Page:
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Supermarkets have the equivalent of football fields on their roofs, many of them underutilised

Sainsbury’s has installed 69,500 new photovoltaic solar panels, or 16 MW of power, across 169 stores in the UK. The significant investment, the company believes, means collectively Sainsbury’s supermarkets currently host the largest solar array in the UK and Europe – large enough to cover Wembley’s pitch 24 times. The solar power will reduce Sainsbury’s total CO2 emissions by an estimated 6,800 tonnes per year and each store’s energy consumption as well as delivering energy cost savings.

The retailer worked closely with solar manufacturing and installation businesses to make the contract viable and find the most efficient and cost-effective way to execute the project across its store estate.

Justin King, Chief Executive of Sainsbury’s, said: “We’ve already made real progress towards achieving our environmental commitments detailed in our stretching 20 by 20 Sustainability Plan. This solar rollout is another big step forward. It makes sense for us – it’s good for the environment and for our business and we are actively looking to install more panels.

“We already produce far more solar power than most commercial solar farms. We believe the retail sector should take another look at solar energy as a viable way to reduce its impact on the environment. Supermarkets have the equivalent of football fields on their roofs, many of them underutilised. It’s a perfect time to turn that space into something positive.

  • Sainsbury’s has installed 69,500 new solar panels to generate 16 megawatts (MW) of power – enough for 4,100 homes (or 332 million cups of tea)
  • Its supermarkets host largest solar array in the UK and Europe – enough to cover 24 football pitches, or if placed side by side would span four marathons or 665 laps of the London 2012 Velodrome

“Big contracts like this support job creation in the renewable energy sector and are essential for our solar industry to thrive. We believe that we’ll see the cost of solar energy reaching parity with the grid on commercial installations like this in the next two and four years, and that may well herald a new boom in the solar industry.”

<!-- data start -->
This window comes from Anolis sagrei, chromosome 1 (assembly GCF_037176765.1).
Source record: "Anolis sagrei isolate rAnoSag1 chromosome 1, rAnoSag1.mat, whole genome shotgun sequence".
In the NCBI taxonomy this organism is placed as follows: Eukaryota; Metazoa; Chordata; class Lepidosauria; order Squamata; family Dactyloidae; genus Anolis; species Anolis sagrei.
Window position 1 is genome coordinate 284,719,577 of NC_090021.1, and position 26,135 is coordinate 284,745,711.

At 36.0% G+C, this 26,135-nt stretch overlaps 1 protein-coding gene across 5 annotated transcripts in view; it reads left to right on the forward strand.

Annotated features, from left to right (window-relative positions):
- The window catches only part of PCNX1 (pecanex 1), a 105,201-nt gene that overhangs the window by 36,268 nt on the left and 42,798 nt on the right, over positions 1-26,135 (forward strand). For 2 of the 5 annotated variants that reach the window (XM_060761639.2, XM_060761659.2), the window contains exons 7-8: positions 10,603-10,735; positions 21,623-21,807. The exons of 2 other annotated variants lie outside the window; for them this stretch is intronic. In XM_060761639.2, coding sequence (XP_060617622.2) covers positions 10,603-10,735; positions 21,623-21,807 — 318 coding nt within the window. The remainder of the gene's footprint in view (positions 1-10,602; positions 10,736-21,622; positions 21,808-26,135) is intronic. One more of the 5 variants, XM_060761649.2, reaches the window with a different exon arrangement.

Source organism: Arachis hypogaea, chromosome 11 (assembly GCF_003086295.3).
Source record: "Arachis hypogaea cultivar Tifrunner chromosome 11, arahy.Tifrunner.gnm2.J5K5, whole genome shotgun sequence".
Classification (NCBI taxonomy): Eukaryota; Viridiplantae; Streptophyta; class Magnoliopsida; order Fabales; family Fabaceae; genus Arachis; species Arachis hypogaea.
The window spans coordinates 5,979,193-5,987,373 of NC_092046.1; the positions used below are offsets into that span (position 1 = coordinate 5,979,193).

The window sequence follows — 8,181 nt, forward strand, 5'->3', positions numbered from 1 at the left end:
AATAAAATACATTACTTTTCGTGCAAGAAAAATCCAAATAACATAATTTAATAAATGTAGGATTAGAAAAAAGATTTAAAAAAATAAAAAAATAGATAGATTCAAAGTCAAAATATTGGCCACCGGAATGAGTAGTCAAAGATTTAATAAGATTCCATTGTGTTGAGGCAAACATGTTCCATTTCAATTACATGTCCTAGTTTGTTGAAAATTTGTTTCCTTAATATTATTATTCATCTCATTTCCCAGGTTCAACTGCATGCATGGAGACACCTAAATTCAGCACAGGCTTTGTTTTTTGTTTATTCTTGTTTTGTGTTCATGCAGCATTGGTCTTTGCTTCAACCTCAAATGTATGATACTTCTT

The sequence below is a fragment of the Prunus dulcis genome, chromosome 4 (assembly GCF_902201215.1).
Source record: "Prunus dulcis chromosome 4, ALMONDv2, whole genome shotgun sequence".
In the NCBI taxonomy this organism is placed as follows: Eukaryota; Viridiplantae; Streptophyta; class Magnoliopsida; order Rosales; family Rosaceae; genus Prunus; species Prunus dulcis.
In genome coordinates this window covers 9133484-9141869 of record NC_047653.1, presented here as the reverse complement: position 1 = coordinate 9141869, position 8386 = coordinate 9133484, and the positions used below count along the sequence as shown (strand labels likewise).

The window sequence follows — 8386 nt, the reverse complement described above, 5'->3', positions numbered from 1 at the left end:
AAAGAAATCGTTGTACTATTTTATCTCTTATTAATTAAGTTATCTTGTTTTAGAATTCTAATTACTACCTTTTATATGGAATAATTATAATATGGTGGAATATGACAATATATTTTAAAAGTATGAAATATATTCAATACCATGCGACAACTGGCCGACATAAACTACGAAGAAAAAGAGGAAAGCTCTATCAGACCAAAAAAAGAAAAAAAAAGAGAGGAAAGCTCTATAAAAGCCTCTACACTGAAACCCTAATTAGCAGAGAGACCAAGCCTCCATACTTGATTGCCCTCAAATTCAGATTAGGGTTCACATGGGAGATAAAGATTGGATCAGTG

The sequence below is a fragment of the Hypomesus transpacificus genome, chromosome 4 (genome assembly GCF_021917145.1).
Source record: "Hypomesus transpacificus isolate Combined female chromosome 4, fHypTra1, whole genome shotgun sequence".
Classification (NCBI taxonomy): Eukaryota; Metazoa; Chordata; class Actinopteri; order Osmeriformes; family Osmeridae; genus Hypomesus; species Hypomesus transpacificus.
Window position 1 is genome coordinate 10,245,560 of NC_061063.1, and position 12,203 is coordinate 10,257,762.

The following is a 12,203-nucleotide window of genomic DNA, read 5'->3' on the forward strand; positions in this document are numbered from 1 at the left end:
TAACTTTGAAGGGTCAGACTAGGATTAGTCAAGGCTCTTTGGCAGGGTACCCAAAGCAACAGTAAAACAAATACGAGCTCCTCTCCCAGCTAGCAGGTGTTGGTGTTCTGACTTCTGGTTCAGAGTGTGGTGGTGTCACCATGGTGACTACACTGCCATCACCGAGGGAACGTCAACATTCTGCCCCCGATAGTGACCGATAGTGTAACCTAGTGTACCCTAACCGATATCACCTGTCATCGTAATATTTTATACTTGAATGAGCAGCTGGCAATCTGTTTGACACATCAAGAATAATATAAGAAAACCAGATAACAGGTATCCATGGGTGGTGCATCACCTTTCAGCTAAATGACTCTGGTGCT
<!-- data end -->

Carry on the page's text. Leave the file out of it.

Welcoming the news, head of campaigns at Friends of the Earth’s, Andrew Pendleton, said; “This major solar investment will make Sainsbury’s a greener grocer and gives a significant boost to the UK’s renewable energy sector.

“Firms across the UK are waking up to the business benefits of using clean British energy from the sun, wind and waves to reduce our reliance on increasingly expensive fossil fuels. It’s little surprise that 85 per cent of the public want us to ditch fossil fuels in favour of renewable energy – this will bring down bills in the long term and create new UK industries and jobs.”

The investment in onsite renewable energy technologies is part of Sainsbury’s ambitious corporate target to reduce its operational carbon emissions by 30% absolute and 65% relative by 2020 compared with 2005. This is part of a broader target of an absolute carbon reduction of 50% by 2030.

This broader target is one of 20 goals published in Sainsbury’s 20 by 20 Sustainability Plan, which acts as a cornerstone to Sainsbury’s business strategy and sets out 20 sustainability goals to be achieved by 2020.

As well as solar panels Sainsbury’s has installed over 40 biomass boilers and has recently announced the roll out of an innovative geo-thermal heat pump technology at up to 100 stores, tapping renewable energy from deep underground to provide heating and hot water. It follows Sainsbury’s successful world-first use of geo-thermal technology at its Crayford store, enabling it to supply 30 per cent of its energy from on-site renewable sources.

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